Edward II: The Unconventional King by Kathryn Warner

Full disclosure: I started following Warner’s blog a few years ago and corresponded a few times via e-mail regarding some questions I had. We’ve since become Facebook friends and I quite like her as a person. 

Read: 16 April, 2015

Warner’s excitement about Edward II is infectious. I found her blog through my general interest in medieval Europe, and soon found my new favourite monarch. So I was understandably excited for this book to come out. (Then, of course, had to wait eons because Amazon apparently didn’t get enough books to cover the pre-orders.)

The writing style is, unfortunately, a little info-dumpy. I found it difficult to really get engrossed in the narrative when it felt more like reading someone’s notes than the final product. This is a very common problem in non-fiction, though, and is overshadowed by the book’s strengths.

Notably, how well Warner is able to make Edward II (and Isabella, for that matter) seem like a real person – complex and sometimes idiosyncratic, a whole person. In particular, it was wonderful to see such a nuanced look at Edward’s relationship with his wife, Isabella.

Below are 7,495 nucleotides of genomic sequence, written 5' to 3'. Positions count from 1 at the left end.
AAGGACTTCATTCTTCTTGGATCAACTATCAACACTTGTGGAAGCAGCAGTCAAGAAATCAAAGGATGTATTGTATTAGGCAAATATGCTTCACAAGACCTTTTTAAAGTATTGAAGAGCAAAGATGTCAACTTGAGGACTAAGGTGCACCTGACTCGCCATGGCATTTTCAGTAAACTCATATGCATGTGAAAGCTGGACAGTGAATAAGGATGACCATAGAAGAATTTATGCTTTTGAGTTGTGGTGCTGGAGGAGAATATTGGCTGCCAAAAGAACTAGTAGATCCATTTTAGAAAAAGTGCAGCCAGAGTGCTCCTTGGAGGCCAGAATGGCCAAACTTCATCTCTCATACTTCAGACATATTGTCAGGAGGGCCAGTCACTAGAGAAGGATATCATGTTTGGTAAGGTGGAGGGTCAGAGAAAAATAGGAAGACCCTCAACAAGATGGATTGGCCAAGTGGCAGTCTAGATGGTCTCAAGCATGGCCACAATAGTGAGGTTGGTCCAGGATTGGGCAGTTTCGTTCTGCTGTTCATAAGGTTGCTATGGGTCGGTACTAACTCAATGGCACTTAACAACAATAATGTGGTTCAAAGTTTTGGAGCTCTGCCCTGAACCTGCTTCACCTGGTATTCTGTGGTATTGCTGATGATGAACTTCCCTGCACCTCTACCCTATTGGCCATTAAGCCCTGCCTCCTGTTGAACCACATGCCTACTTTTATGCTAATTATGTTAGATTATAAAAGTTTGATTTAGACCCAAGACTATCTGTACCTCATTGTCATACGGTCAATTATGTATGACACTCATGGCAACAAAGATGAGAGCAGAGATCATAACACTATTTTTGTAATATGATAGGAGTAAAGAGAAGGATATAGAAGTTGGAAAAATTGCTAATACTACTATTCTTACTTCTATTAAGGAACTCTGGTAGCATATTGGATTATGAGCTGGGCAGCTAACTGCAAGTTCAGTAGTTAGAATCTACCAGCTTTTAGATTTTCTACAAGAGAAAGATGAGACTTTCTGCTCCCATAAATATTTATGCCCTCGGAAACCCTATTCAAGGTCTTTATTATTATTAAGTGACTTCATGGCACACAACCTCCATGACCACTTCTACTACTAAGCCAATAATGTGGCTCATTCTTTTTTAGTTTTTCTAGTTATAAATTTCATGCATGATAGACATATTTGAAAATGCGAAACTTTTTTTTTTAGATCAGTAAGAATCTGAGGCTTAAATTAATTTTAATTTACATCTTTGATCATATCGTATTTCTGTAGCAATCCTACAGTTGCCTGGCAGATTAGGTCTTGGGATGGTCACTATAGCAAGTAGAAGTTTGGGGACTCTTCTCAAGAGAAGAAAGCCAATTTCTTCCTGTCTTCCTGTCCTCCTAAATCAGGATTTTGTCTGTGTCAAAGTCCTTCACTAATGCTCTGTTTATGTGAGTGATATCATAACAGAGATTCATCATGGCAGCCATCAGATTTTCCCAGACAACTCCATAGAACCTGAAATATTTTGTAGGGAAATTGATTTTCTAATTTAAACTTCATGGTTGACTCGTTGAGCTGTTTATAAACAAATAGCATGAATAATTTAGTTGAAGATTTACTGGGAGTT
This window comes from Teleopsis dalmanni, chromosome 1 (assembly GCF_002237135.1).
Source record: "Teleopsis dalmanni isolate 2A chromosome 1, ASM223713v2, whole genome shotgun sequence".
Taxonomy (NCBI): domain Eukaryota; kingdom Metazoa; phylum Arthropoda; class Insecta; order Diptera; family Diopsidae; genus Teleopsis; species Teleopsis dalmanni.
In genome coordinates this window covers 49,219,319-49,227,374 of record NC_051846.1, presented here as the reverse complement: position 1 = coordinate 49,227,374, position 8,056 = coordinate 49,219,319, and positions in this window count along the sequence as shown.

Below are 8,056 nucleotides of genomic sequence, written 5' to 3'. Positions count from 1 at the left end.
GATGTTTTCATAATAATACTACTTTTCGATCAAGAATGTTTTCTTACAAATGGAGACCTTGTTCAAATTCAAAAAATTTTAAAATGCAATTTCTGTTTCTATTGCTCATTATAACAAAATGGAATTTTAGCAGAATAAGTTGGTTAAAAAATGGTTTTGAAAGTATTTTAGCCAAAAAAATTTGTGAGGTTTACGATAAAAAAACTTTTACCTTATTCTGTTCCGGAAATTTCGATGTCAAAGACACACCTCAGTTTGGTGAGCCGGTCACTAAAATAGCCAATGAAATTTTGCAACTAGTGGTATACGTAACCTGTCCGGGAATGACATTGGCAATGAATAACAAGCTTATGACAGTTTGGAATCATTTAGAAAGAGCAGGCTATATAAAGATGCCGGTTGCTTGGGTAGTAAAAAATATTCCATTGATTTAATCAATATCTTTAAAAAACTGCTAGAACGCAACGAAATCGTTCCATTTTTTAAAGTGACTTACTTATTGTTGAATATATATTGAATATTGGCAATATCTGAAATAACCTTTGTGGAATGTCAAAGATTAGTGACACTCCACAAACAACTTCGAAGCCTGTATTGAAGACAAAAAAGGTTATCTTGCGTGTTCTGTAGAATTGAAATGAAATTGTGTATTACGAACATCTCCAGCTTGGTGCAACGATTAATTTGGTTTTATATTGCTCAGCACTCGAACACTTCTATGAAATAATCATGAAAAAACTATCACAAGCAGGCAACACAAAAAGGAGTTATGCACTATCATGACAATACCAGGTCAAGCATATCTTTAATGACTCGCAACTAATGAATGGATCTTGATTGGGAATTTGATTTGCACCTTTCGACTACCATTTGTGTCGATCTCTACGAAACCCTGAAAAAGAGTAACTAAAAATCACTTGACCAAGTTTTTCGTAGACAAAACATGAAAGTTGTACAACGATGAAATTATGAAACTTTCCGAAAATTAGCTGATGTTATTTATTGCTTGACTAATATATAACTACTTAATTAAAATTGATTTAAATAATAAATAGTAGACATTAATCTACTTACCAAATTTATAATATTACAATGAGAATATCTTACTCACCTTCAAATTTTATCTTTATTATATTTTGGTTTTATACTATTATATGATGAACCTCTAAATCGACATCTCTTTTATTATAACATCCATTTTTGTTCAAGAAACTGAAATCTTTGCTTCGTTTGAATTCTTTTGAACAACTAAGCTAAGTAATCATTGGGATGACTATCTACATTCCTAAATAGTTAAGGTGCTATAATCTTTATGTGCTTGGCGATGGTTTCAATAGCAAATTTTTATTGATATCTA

It was a shame that so much time was devoted to debunking the common myths surrounding Edward’s reign, but it had to be done. I was glad, also, that Warner didn’t take the easy route of simply dismissing them out of hand, instead taking the time to explain the arguments and present the evidence.

I really enjoyed the numerous lists in the book – how much Edward’s household spent on cloth for a wedding, how much fish was consumed during a stay in a particular place, etc. I know it’s not for everyone, but it helped me visualize what these events might have looked like, it made them tangible and relatable; especially since Warner took pains to translate the lists into modern terms (how much would that amount of money have really meant at the time?).

I definitely found it a worthwhile read, and I recommend it for anyone interested in the politics of medieval England, and particularly in the life of the first English monarch to be deposed.

EDIT: I’ve heard rumours that Warner may be working on a biography of Isabella next, so I’m really excited for that!

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